The Traffictech-Gh stakeholder engagement with the intent to ensure safety on our roads has arrived in the Western Region, precisely Sekondi-Takoradi, holding engagements with its primary target audience – drivers, transport operators, and owners of vehicles.
The Traffictech-Gh is being spearheaded by the Ghana Police Service (GPS), in partnership with the National Insurance Commission (NIC), and Driver and Vehicle Licensing Authority (DVLA) amongst others.
It is a novel automated system developed by the GPS to enforce road traffic laws and regulations with the intent to improve safety on the roads in Ghana.
The system will use traffic cameras and sensors to automatically take a picture/video of vehicles that flout road traffic laws and regulations such as over-speeding and jumping red lights.
The objective is to increase compliance of road traffic laws and regulations to reduce accidents, deaths and injuries. Other traffic offences that would be enforced under the Traffictech-Gh initiative, includes expired road worthiness certificate, wrongful overtaking, non-use of seatbelts, use of mobile phones while driving, and use of expired license amongst others.
The Takoradi engagement programme brought together drivers, Ghana Private Road Transport Union (GPRTU) executives, transport operators, Drivers and Vehicle Licensing Authority (DVLA), Ghana National Fire Service (GNFS), Ghana National Road Safety Authority (GNRSA) and many others.
Opening, the engagement, the Deputy Western Regional Police Commander, Dr. Francis Kwame Kyei, indicated that the Traffic Department of the GPS had been collaborating and tabulating data on road fatalities in the country leading to the introduction of the innovative Traffic-Gh tech technology to bring an end to road safety abuses.
He mentioned the greatest threat to Ghana was road fatalities, consequently, the police had been exploring way to serve the nation as to how best road management and usage could be enforced to ensure minimised fatalities. With the arrival of the traffictech, the Deputy Regional Police Commander said he was looking forward to easier road traffic enforcement.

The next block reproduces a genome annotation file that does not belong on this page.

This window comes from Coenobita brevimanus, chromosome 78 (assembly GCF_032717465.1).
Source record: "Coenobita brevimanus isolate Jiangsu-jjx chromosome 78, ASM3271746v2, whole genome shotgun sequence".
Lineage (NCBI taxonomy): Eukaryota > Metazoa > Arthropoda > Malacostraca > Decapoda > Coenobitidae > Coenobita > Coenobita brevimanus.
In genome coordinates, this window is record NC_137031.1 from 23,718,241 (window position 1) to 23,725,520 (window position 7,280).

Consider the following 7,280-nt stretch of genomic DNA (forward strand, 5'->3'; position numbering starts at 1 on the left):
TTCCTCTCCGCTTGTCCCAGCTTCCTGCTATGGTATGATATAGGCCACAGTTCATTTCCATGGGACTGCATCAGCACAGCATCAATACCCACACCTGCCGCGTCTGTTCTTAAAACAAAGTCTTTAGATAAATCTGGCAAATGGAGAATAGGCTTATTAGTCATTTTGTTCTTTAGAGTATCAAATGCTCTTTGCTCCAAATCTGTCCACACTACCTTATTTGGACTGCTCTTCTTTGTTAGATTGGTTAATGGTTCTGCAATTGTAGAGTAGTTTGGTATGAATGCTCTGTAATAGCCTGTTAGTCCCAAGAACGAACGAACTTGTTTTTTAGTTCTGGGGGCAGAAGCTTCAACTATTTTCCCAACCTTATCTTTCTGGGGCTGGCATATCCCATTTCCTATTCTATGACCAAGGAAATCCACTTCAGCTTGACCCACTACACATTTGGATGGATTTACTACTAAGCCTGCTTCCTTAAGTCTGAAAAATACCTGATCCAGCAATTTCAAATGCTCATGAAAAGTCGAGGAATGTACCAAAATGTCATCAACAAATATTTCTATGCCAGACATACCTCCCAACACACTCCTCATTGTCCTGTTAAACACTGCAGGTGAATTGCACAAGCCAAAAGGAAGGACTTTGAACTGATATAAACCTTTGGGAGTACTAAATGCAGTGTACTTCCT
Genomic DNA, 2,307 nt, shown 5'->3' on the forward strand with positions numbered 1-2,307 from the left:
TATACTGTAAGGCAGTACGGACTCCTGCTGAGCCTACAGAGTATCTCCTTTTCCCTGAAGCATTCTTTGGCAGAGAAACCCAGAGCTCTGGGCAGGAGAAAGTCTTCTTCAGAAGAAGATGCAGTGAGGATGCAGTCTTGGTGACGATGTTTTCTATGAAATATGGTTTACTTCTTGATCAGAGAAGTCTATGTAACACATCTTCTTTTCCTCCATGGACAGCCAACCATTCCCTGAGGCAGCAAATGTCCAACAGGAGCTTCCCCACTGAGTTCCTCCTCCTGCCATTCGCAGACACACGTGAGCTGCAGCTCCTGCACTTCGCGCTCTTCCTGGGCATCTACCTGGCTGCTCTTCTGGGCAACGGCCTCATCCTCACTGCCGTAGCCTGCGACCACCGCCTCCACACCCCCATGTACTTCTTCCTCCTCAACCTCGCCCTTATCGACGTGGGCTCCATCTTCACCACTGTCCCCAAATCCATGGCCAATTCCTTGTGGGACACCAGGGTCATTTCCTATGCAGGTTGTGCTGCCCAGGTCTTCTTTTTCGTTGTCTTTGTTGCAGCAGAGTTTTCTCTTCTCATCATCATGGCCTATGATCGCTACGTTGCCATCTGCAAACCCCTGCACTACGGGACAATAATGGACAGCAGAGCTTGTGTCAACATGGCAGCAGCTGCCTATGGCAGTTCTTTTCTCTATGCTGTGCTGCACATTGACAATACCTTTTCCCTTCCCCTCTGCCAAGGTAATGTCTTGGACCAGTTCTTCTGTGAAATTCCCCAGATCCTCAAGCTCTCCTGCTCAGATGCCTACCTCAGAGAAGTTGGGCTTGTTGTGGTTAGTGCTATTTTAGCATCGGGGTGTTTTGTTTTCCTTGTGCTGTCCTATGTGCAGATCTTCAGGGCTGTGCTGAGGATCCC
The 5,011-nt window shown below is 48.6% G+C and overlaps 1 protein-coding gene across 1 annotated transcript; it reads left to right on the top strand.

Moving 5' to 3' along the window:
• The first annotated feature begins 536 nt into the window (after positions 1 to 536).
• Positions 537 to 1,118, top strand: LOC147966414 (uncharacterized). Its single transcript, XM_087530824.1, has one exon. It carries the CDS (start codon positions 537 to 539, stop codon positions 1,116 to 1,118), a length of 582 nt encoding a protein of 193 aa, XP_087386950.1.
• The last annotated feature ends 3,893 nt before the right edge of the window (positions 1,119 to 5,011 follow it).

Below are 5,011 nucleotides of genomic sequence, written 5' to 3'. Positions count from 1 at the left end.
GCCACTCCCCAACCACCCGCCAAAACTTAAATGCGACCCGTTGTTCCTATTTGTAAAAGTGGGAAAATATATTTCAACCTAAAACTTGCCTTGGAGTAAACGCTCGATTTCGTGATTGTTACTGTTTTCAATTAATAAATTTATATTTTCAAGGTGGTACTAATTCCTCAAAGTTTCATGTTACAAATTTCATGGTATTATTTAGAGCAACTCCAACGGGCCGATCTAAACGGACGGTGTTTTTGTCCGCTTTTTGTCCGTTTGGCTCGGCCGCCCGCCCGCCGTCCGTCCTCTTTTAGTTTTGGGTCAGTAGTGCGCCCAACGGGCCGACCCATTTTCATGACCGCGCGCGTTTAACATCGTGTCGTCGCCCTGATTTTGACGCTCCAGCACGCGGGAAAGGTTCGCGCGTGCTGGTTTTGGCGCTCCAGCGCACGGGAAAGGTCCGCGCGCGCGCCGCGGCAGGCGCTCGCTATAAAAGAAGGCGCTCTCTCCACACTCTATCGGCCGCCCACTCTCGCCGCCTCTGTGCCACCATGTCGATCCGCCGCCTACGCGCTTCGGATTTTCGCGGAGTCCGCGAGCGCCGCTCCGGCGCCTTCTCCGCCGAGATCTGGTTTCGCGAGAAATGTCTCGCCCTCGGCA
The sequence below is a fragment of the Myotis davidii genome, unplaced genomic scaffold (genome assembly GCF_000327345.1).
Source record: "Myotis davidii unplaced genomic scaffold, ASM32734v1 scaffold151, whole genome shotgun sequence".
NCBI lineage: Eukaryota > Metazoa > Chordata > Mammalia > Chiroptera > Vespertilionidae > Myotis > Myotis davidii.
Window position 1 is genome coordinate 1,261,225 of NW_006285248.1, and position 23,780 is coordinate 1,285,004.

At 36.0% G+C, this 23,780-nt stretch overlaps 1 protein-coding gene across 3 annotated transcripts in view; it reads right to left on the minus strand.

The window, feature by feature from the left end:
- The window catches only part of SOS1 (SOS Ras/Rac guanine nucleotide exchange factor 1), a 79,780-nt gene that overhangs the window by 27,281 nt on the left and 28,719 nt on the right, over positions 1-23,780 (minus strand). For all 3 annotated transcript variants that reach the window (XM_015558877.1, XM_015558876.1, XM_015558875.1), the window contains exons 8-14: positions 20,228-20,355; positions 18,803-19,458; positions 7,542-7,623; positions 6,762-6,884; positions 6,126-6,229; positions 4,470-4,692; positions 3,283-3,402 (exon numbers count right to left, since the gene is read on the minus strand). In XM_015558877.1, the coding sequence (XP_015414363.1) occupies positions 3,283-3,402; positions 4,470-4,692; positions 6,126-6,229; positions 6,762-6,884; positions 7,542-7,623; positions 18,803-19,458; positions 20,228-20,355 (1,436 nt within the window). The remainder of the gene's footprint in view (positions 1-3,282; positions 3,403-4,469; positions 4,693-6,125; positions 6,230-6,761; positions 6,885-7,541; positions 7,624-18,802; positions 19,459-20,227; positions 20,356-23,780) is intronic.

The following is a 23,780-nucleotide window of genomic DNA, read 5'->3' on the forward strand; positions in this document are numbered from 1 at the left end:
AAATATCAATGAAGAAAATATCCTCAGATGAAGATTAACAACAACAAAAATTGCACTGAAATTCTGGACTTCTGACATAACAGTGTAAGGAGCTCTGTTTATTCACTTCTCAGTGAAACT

That apart, with technology as the backbone, human elements would be minimised.
“We anticipate human elements will be reduced, and it’s good we have partnerships here, and law enforcement officers can anticipate complimentary responses from our partners.”
He, therefore, asked the participants to take active part in the engagement by way of listening and making contributions.
Henry Asumani of the DVLA, on his part, said for the past 18 months, his office had been recording reductions in road traffic challenges. Motorcycle incidents, he indicated, were also going down.
This, he said, could not have been successful without the collaboration of the GPS, the media, and stakeholders.
However, the main challenge he identified was over-speeding. Speeding, he said, underlined all other contributions to road traffic offences, mentioning indiscipline and lack of adherence as causes of over-speeding.
Chief Supt Alexander Obeng mentioned that the introduction of the traffictech was to curb road user indiscipline using technology. With the introduction of proactive and reactive strategies, road traffic offences would go down.
The police, he told the engagement, were now moving from the traditional method of ensuring road safety, to advanced technology without the presence of personnel on the roads.
The traffic cameras, he said, were evidence gathering traffic devices that were going to be virtual fully automated and would be installed on vantage point on the highways to record traffic offences.
Present at the engagement were GPRTU Chairman Jospeh Simon Cudjoe, Superintendent Olivia Ewurabena Adiku, Regional Public Relations Officer Victor Bilson, Road Safety personnel amongst many others.